About the author
Emily Maguire is the author of the novels Taming the Beast (2004), an international bestseller and finalist for the Dylan Thomas Prize and the Kathleen Mitchell Award, The Gospel According to Luke (2006), Smoke in the Room (2009), Fishing for Tigers (2012) and An Isolated Incident (2016).
Emily enjoys a high-profile in Australia as a social commentator, with her articles and essays on sex, religion and culture having been published in newspapers and journals including The Sydney Morning Herald, The Financial Review, The Big Issue and Griffith Review. She is a Stella Schools Ambassador and was a judge of the 2016 Stella Prize.
About the book
When 25-year-old Bella Michaels is brutally murdered in the small town of Strathdee, the community is stunned and a media storm descends.
Unwillingly thrust into the eye of that storm is Bella’s beloved older sister, Chris, a barmaid at the local pub, whose apparent easygoing nature conceals hard-won wisdom and the kind of street-smarts only experience can bring.
As Chris is plunged into despair and searches for answers, reasons, explanation – anything – that could make even the smallest sense of Bella’s death, her ex-husband, friends and neighbours do their best to support her. But as the days tick by with no arrest, Chris’s suspicion of those around her grows.
An Isolated Incident is a psychological thriller about everyday violence, the media’s obsession with pretty dead girls, the grip of grief and the myth of closure, and the difficulties of knowing the difference between a ghost and a memory, between a monster and a man.
An Isolated Incident is a compelling story that considers the part the media plays in sensationalising crime, the plight of those whose lives are forever changed by an act of violence, and community acceptance of violence against women. It is also a murder mystery that deftly transforms the genre, focusing on the family and friends of the victim rather than the crime itself, and tactically diminishing the perpetrator in a careful withdrawal from the sensational. The novel is a celebration of sisters: Bella, the murder victim, and her sister Chris are very different women, but they have a convincing and touching affinity. May, a crime reporter, is also absorbed by the events surrounding Bella’s death and begins to question the limitations of her profession. Emily Maguire cleverly ties together the experiences of Chris and May, bringing into play the impact of Bella’s murder on other members of the community. Australian society’s attitudes towards violence against women are inevitably at the heart of this topical and accomplished novel.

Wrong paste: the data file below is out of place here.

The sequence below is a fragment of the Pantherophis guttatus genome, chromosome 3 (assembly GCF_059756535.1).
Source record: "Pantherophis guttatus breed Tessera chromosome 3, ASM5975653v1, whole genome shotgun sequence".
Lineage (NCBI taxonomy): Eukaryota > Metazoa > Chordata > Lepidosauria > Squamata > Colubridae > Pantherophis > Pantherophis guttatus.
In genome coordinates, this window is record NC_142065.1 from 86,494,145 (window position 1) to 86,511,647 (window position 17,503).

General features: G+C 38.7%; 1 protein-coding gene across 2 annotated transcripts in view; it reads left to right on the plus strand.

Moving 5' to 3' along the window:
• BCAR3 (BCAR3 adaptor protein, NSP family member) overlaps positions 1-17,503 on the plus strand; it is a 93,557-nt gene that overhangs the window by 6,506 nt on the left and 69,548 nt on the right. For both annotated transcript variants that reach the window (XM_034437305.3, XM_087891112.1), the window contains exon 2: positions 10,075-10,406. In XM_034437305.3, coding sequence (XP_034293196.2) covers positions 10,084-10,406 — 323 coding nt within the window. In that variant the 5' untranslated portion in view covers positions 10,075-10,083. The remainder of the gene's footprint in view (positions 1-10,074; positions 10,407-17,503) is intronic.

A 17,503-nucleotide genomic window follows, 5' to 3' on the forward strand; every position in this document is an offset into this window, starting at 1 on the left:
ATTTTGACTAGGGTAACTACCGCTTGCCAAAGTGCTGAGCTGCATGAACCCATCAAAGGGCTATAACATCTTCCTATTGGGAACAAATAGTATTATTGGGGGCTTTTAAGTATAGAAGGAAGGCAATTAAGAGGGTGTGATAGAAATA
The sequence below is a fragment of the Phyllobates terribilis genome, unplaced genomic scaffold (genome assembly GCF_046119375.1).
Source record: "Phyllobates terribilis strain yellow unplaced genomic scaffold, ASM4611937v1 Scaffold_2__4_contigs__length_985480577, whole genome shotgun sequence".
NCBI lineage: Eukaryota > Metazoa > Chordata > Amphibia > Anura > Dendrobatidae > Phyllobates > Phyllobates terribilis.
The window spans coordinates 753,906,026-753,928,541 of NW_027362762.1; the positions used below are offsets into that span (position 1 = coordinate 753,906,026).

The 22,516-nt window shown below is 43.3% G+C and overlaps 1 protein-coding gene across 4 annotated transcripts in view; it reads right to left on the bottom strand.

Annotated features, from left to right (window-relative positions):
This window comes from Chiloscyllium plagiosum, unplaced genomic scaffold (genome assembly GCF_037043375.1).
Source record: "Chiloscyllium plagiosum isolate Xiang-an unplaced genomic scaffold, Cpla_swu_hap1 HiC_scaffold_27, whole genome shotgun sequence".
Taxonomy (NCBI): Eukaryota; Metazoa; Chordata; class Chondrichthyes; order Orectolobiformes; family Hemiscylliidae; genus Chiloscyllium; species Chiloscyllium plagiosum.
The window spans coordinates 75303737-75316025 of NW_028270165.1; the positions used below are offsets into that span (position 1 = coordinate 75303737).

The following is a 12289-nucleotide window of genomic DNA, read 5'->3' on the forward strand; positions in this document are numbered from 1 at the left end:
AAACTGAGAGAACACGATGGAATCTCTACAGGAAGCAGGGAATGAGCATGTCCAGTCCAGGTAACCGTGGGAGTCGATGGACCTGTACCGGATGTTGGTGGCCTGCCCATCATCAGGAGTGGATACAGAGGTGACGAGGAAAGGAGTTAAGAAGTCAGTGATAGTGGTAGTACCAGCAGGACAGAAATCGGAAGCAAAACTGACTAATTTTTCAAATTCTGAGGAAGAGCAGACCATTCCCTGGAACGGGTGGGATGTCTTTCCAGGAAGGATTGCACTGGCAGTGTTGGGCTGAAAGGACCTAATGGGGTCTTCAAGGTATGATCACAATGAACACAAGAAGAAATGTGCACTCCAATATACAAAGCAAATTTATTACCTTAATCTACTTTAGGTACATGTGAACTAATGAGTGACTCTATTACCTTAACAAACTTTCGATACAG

- ‘Rather than creating a simple case of goodies and baddies, Maguire subtly examines the complexity of the human personality and what leads somebody to feel destructive… This hugely chilling and evocative story, mixing lyrical language and brutal events, is told with great psychological acuity.’ Anita Sethi, Sydney Morning Herald
- ‘This is a harrowing, fascinating, compelling work from an accomplished and thoughtful Australian writer who uses the vehicle of a young woman’s death to question and explore society’s treatment of women, the everyday violence it condones and its intrusive fascination with the murder of pretty young women.’ Susanne Leal, The Australian
- ‘Within its gripping storytelling An Isolated Incident raises many disturbing questions about men and women, and about attitudes to what can seem the inevitability of violence by one sex upon the other. But above all this is a powerful and provocative examination of grief, and in Chris Emily Maguire has created a character who resounds in the imagination.’ Linda Funnell, Newtown Review of Books
- ‘Maguire’s prose is concise and confident, affecting without being maudlin, horrifying without being gruesome.’ Alan Vaarwerk, Readings
- Read Linda Morris’s interview with Emily about An Isolated Incident, in the Sydney Morning Herald
- Listen to Emily discuss An Isolated Incident with Louise Pascale on Radio Adelaide
- Read Emily’s essay for Right Now, “In Small Places”, about intimate partner violence in Australia
- Read Emily’s essay about sex work and feminism for The Monthly, “Body Politic”
- Visit Emily’s website